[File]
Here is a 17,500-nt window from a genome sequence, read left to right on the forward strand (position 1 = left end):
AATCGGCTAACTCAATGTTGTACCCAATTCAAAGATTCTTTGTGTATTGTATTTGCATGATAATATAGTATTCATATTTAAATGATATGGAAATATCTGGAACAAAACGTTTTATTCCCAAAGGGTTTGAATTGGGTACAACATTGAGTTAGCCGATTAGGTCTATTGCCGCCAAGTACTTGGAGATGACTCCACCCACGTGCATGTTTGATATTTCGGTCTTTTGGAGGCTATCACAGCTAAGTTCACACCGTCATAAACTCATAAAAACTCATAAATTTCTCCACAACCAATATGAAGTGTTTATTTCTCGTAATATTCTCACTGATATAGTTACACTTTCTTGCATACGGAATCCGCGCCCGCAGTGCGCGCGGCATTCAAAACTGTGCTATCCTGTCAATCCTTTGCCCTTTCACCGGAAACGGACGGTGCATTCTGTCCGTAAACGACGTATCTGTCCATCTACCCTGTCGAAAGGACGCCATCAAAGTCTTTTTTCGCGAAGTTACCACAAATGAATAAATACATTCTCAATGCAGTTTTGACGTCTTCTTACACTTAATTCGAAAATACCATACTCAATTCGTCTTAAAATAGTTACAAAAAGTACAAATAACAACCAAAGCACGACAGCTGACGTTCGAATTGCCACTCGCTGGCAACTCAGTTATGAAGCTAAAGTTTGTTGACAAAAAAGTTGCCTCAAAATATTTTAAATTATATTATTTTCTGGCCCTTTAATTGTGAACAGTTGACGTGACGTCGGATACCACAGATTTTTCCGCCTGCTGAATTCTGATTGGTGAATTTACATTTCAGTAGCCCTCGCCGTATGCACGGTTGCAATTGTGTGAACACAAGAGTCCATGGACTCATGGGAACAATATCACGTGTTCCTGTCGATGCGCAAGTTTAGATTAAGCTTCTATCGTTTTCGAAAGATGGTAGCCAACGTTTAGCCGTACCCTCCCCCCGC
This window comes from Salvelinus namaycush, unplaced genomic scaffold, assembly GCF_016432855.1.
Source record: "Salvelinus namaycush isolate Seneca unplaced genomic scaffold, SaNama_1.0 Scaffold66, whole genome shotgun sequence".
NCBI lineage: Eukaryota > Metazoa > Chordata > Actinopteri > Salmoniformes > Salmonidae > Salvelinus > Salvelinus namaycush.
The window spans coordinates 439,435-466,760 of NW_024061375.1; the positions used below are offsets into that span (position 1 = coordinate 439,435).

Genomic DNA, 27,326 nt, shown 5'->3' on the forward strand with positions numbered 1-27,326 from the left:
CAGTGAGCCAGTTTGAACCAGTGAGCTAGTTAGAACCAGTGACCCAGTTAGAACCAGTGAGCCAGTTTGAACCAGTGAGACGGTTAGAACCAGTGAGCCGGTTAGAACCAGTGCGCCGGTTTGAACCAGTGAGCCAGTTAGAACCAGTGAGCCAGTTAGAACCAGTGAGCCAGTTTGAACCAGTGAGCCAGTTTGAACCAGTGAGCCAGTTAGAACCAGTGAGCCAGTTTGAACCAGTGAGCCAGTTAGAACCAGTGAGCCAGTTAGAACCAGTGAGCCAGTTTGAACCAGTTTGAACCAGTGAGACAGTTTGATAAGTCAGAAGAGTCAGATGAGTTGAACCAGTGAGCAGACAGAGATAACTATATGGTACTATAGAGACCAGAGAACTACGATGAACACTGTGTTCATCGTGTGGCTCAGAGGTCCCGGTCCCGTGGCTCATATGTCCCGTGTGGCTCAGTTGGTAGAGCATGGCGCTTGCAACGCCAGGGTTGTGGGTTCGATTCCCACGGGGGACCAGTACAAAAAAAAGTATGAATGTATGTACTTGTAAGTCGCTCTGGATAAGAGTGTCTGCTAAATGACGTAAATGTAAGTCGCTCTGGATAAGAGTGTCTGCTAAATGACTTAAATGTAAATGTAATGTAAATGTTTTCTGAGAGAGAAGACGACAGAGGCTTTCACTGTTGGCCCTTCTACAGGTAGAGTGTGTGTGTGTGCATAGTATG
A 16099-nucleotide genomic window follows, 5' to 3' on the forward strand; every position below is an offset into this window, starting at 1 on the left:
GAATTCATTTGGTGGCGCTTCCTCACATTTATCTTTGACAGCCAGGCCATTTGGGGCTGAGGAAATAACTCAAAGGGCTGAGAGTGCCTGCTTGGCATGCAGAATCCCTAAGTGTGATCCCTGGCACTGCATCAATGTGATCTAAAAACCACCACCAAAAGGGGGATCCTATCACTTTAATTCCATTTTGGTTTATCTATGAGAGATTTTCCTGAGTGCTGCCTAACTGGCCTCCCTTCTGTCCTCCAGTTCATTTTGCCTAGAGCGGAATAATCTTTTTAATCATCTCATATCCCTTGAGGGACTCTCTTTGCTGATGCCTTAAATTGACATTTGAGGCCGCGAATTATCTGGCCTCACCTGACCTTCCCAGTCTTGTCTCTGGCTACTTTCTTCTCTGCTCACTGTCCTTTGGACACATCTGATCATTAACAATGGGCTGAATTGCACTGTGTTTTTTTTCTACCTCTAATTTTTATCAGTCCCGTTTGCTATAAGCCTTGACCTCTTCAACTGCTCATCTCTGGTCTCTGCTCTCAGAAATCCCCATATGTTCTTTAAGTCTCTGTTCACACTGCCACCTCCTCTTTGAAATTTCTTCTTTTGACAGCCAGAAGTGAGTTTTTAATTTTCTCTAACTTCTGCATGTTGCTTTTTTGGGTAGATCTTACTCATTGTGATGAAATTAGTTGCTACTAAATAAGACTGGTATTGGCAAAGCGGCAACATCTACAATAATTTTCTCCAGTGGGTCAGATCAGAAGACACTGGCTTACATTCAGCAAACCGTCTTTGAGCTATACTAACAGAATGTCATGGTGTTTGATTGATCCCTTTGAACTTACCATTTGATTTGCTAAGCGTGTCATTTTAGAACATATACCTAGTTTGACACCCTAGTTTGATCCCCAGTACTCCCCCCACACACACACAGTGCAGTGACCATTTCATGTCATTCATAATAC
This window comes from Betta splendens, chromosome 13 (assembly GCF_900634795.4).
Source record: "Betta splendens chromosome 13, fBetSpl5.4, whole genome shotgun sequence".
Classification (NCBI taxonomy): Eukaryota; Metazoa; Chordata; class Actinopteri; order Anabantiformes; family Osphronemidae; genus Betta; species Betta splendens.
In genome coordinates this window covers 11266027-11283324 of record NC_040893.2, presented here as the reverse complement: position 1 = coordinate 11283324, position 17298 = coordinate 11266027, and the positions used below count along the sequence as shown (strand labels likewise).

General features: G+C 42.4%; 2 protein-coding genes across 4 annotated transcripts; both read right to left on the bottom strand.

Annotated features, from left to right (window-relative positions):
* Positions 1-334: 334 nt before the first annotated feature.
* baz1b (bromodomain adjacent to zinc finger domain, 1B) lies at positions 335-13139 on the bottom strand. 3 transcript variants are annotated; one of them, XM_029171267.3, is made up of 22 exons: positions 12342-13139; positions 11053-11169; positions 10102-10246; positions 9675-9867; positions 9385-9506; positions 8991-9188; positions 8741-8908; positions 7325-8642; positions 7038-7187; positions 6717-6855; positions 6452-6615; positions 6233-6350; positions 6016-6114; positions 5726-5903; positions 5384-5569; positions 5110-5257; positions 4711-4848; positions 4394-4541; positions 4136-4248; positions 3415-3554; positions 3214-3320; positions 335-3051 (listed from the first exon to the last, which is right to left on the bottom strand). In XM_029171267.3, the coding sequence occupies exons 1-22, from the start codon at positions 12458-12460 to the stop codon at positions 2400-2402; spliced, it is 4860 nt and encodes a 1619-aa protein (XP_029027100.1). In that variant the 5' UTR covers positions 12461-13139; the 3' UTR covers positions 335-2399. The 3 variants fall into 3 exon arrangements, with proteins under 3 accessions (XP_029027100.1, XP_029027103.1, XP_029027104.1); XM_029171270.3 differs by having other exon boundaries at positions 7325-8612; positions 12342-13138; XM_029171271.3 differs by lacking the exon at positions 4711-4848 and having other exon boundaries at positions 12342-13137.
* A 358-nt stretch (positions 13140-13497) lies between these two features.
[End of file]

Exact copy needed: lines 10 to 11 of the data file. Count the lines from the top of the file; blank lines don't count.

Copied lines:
GAATTCATTTGGTGGCGCTTCCTCACATTTATCTTTGACAGCCAGGCCATTTGGGGCTGAGGAAATAACTCAAAGGGCTGAGAGTGCCTGCTTGGCATGCAGAATCCCTAAGTGTGATCCCTGGCACTGCATCAATGTGATCTAAAAACCACCACCAAAAGGGGGATCCTATCACTTTAATTCCATTTTGGTTTATCTATGAGAGATTTTCCTGAGTGCTGCCTAACTGGCCTCCCTTCTGTCCTCCAGTTCATTTTGCCTAGAGCGGAATAATCTTTTTAATCATCTCATATCCCTTGAGGGACTCTCTTTGCTGATGCCTTAAATTGACATTTGAGGCCGCGAATTATCTGGCCTCACCTGACCTTCCCAGTCTTGTCTCTGGCTACTTTCTTCTCTGCTCACTGTCCTTTGGACACATCTGATCATTAACAATGGGCTGAATTGCACTGTGTTTTTTTTCTACCTCTAATTTTTATCAGTCCCGTTTGCTATAAGCCTTGACCTCTTCAACTGCTCATCTCTGGTCTCTGCTCTCAGAAATCCCCATATGTTCTTTAAGTCTCTGTTCACACTGCCACCTCCTCTTTGAAATTTCTTCTTTTGACAGCCAGAAGTGAGTTTTTAATTTTCTCTAACTTCTGCATGTTGCTTTTTTGGGTAGATCTTACTCATTGTGATGAAATTAGTTGCTACTAAATAAGACTGGTATTGGCAAAGCGGCAACATCTACAATAATTTTCTCCAGTGGGTCAGATCAGAAGACACTGGCTTACATTCAGCAAACCGTCTTTGAGCTATACTAACAGAATGTCATGGTGTTTGATTGATCCCTTTGAACTTACCATTTGATTTGCTAAGCGTGTCATTTTAGAACATATACCTAGTTTGACACCCTAGTTTGATCCCCAGTACTCCCCCCACACACACACAGTGCAGTGACCATTTCATGTCATTCATAATAC
This window comes from Betta splendens, chromosome 13 (assembly GCF_900634795.4).